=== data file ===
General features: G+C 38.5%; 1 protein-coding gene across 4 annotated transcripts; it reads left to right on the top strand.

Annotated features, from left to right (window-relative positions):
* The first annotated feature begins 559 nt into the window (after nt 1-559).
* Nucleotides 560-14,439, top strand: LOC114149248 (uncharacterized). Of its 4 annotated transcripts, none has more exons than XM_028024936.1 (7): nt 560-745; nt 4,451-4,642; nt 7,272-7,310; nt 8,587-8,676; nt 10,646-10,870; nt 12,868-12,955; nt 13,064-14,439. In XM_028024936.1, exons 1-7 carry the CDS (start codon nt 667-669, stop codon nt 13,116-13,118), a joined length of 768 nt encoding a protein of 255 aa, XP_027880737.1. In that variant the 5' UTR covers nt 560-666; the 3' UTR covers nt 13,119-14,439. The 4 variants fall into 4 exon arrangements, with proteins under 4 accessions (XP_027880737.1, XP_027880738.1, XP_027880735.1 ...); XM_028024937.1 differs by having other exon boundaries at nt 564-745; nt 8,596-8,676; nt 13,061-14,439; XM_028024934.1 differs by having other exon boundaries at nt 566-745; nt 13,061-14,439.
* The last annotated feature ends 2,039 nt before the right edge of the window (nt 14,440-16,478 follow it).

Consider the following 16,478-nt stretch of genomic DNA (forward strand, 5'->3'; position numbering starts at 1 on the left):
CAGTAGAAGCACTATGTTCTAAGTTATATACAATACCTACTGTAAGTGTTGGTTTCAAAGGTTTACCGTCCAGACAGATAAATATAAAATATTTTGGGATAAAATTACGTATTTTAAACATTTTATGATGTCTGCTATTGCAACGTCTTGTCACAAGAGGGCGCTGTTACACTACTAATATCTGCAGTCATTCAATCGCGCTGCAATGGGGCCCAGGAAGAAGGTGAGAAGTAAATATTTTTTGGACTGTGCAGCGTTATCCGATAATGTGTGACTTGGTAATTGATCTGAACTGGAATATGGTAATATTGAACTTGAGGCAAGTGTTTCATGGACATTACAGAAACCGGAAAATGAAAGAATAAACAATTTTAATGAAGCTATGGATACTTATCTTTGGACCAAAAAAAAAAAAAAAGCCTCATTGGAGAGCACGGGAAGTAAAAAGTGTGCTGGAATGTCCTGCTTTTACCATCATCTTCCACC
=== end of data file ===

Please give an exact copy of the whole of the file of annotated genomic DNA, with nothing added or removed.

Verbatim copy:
General features: G+C 38.5%; 1 protein-coding gene across 4 annotated transcripts; it reads left to right on the top strand.

Annotated features, from left to right (window-relative positions):
* The first annotated feature begins 559 nt into the window (after nt 1-559).
* Nucleotides 560-14,439, top strand: LOC114149248 (uncharacterized). Of its 4 annotated transcripts, none has more exons than XM_028024936.1 (7): nt 560-745; nt 4,451-4,642; nt 7,272-7,310; nt 8,587-8,676; nt 10,646-10,870; nt 12,868-12,955; nt 13,064-14,439. In XM_028024936.1, exons 1-7 carry the CDS (start codon nt 667-669, stop codon nt 13,116-13,118), a joined length of 768 nt encoding a protein of 255 aa, XP_027880737.1. In that variant the 5' UTR covers nt 560-666; the 3' UTR covers nt 13,119-14,439. The 4 variants fall into 4 exon arrangements, with proteins under 4 accessions (XP_027880737.1, XP_027880738.1, XP_027880735.1 ...); XM_028024937.1 differs by having other exon boundaries at nt 564-745; nt 8,596-8,676; nt 13,061-14,439; XM_028024934.1 differs by having other exon boundaries at nt 566-745; nt 13,061-14,439.
* The last annotated feature ends 2,039 nt before the right edge of the window (nt 14,440-16,478 follow it).

Consider the following 16,478-nt stretch of genomic DNA (forward strand, 5'->3'; position numbering starts at 1 on the left):
CAGTAGAAGCACTATGTTCTAAGTTATATACAATACCTACTGTAAGTGTTGGTTTCAAAGGTTTACCGTCCAGACAGATAAATATAAAATATTTTGGGATAAAATTACGTATTTTAAACATTTTATGATGTCTGCTATTGCAACGTCTTGTCACAAGAGGGCGCTGTTACACTACTAATATCTGCAGTCATTCAATCGCGCTGCAATGGGGCCCAGGAAGAAGGTGAGAAGTAAATATTTTTTGGACTGTGCAGCGTTATCCGATAATGTGTGACTTGGTAATTGATCTGAACTGGAATATGGTAATATTGAACTTGAGGCAAGTGTTTCATGGACATTACAGAAACCGGAAAATGAAAGAATAAACAATTTTAATGAAGCTATGGATACTTATCTTTGGACCAAAAAAAAAAAAAAAGCCTCATTGGAGAGCACGGGAAGTAAAAAGTGTGCTGGAATGTCCTGCTTTTACCATCATCTTCCACC